Here’s an exaggeration, but not by much: The stores feel more like a deli experience — take a number, wait over there, we’ll call you when it’s your turn.

I recognize Apple is a victim of their success here. Due to unprecedented retail demand, they’ve had to institute protocols to manage the number of people and different kinds of customers. I’m sympathetic to the challenges — it can’t be easy. And they’re probably doing it better than anyone else could. But regardless, I’m just sharing how it makes me feel as a customer.

So just a few days ago my wife asked me to pick up a new iPad for her. She needed it quickly — shipping wasn’t an option. A few years ago I would have hopped in the car and ran down to the local Apple store. This time, I checked Amazon Now first to see if we could get same day delivery. Then I realized Amazon doesn’t really sell Apple stuff so that was out. I could have tried Postmates since they deliver from local Apple Stores, but it didn’t cross my mind at the time.

So I decided to go somewhere I almost never go: Best Buy. There’s one right around the corner from our house. A 10 minute walk, a 3 minute drive.

I walked in. The place was empty. This doesn’t bode well for Best Buy, but as a customer I kinda loved it. I could enter the store without being asked why I was there today. I just walked in and headed towards the dedicated Apple area in the back. When I got there I asked a guy if they had a 128 gig smaller size iPad Pro. He asked what color, I said gold. And he grabbed me one. Done. 5 minutes.

Then I happened to ask the guy if they had the iPhone 7 and if I could switch our service from T-Mobile to Verizon. I figured I’d have to go to an Apple Store to do this (which is why we hadn’t done it yet). Or an Verizon store (which is another reason why we hadn’t done it yet). He said, sure, no problem at all, and he was really helpful throughout the process. So we did that too.

They weren’t happy or unhappy to see me. They weren’t overeager or disinterested. They didn’t stop me before I started shopping. I was there, they were there. It was just a transaction. Smooth, fast, and fair. At Best Buy. In and out in a few minutes.

Again — if you break it down, it’s clear that Apple Stores are doing quite well and Best Buy stores aren’t. So this isn’t commentary on successful business models. It’s just a simple share of a shopping experience I had recently that surprised me. Best Buy feels simple, Apple Stores feels over engineered, too sophisticated. I get why, but why doesn’t matter to the customer experience. It’s either great or it’s not — the why behind the scenes doesn’t matter. Who’s been teaching me that for decades? Apple.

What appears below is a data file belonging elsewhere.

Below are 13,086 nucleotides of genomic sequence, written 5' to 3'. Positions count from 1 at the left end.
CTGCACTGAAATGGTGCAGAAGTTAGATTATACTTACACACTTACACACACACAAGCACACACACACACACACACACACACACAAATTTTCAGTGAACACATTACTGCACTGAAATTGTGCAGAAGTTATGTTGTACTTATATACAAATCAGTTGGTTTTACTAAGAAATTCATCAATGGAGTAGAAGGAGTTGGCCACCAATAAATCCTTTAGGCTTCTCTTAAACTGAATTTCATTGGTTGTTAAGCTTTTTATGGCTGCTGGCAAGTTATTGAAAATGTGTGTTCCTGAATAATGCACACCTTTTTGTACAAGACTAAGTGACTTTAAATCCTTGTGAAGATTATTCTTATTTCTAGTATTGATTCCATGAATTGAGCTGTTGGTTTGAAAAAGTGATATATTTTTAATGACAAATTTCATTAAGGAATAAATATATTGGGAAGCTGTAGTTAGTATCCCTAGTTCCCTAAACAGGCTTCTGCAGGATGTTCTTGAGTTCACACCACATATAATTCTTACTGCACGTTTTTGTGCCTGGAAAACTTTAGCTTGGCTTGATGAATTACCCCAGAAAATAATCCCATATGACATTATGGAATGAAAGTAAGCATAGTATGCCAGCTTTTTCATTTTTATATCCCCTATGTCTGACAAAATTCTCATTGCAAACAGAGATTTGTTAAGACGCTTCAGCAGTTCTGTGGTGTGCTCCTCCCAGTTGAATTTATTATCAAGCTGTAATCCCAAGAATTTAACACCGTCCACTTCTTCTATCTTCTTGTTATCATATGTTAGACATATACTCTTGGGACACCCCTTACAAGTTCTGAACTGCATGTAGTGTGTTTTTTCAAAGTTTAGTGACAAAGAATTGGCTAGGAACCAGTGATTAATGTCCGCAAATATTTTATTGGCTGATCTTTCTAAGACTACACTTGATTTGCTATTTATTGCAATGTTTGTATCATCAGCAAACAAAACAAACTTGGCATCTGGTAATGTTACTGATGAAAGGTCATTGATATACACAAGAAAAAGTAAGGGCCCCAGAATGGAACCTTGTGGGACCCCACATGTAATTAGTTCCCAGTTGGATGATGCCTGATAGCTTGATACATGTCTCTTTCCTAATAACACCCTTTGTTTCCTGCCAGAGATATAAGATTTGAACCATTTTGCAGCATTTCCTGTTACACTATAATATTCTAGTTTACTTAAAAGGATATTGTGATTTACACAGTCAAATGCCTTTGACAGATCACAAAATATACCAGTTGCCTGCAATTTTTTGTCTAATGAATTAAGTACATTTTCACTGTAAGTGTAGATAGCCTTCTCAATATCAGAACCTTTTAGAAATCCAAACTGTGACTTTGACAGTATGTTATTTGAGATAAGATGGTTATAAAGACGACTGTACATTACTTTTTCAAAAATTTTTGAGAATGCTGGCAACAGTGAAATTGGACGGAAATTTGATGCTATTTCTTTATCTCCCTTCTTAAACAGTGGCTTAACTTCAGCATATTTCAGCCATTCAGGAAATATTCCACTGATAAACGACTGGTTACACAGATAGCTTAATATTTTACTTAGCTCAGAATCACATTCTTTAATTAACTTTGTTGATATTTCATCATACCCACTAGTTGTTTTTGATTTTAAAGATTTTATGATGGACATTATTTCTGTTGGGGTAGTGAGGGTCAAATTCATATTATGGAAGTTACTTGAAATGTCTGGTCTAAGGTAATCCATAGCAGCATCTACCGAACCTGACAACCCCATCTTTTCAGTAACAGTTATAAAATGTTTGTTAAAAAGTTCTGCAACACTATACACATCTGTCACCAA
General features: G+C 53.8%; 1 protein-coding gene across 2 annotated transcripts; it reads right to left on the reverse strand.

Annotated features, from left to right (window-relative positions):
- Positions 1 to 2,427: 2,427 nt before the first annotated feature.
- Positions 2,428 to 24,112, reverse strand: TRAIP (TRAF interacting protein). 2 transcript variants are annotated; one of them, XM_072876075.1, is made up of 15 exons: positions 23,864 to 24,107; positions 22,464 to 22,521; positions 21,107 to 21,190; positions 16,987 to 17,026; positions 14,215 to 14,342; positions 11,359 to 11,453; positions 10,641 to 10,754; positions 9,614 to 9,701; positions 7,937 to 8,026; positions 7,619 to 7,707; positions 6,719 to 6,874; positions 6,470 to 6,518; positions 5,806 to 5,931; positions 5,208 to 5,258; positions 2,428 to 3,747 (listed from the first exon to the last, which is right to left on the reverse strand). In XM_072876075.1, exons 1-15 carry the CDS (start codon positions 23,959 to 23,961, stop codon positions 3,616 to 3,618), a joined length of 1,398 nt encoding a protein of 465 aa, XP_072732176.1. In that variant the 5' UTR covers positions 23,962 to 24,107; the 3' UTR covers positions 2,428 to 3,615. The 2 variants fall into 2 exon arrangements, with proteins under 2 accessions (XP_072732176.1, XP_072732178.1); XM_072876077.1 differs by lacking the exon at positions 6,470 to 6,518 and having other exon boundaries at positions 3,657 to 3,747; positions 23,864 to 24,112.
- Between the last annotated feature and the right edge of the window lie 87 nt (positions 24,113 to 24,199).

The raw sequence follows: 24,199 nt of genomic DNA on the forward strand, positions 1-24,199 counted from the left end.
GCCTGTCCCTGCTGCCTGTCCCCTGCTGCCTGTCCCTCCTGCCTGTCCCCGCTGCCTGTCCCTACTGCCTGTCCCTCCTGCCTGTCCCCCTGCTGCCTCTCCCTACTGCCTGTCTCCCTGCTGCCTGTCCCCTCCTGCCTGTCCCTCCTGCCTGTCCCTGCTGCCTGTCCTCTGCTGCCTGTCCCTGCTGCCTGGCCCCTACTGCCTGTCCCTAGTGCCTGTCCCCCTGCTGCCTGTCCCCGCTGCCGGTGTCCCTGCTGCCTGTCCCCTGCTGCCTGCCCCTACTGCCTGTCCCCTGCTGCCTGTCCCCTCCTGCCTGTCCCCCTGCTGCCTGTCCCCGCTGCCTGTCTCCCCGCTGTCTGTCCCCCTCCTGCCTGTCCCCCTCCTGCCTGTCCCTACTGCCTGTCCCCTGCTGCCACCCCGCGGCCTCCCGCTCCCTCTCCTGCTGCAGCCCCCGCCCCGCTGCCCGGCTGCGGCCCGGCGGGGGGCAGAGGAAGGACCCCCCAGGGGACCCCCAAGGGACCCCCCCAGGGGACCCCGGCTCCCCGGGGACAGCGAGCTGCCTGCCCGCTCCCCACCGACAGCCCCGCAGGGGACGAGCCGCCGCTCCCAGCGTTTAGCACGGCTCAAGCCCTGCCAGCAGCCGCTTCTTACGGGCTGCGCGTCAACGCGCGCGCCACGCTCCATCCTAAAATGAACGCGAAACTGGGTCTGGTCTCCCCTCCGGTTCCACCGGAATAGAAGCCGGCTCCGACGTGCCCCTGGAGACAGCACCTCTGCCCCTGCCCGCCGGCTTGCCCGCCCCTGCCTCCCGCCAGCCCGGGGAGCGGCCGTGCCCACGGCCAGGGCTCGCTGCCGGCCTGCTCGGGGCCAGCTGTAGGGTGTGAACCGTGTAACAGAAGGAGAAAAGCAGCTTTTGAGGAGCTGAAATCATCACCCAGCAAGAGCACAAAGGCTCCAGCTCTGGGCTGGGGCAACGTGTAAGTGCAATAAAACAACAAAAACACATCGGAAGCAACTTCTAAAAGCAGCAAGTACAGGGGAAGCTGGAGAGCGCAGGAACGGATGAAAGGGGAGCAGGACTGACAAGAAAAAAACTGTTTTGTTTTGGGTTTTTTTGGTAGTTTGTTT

It’s OK to be impressed


I remember when it was cool to root for Apple. Back when they were the underdog crawling back from the brink of bankruptcy and fighting to give the world an alternative to Wintel. Those days are long, long gone. It is categorically uncool to root for Apple these days.

And that’s fair. They’re not an underdog any more. They don’t need anyone to cheer their lead. In fact, the opposite is true. Now that they’re the 600 billion gorilla, they need scrutiny and competition, not blind admiration.

But that doesn’t mean you can’t be impressed. Or even in awe. And I am most certainly in awe of Apple. It’s like watching Serena Williams over the years. Her domination in the sport hasn’t always made for cliffhanging action, but it’s been a marvel none the less.

There’s just something deeply inspiring about seeing what companies, teams, and people can accomplish at the peak of their ability. Especially when it’s happening not just for a single season, but as a reign of excellence.

That’s what we’re still watching: A reign of excellence. That doesn’t make the company, its products, or its people infallible. And various moments throughout this reign might have had more sparkles of innovation and disruption than what we’re seeing now, but there’s no denying what a juggernaut of impact it still is.

Also doesn’t guarantee it will continue tomorrow and certainly that it won’t forever. Nobody gets to reign forever (thank god!). But we shouldn’t be so proud not to recognize and applaud when it’s happening.

So Apple, I applaud you. We’re on the cusp of a decade since the first release of the iPhone. It’s astounding just how well you’ve been able to improve, iterate, and stay the champ for so long.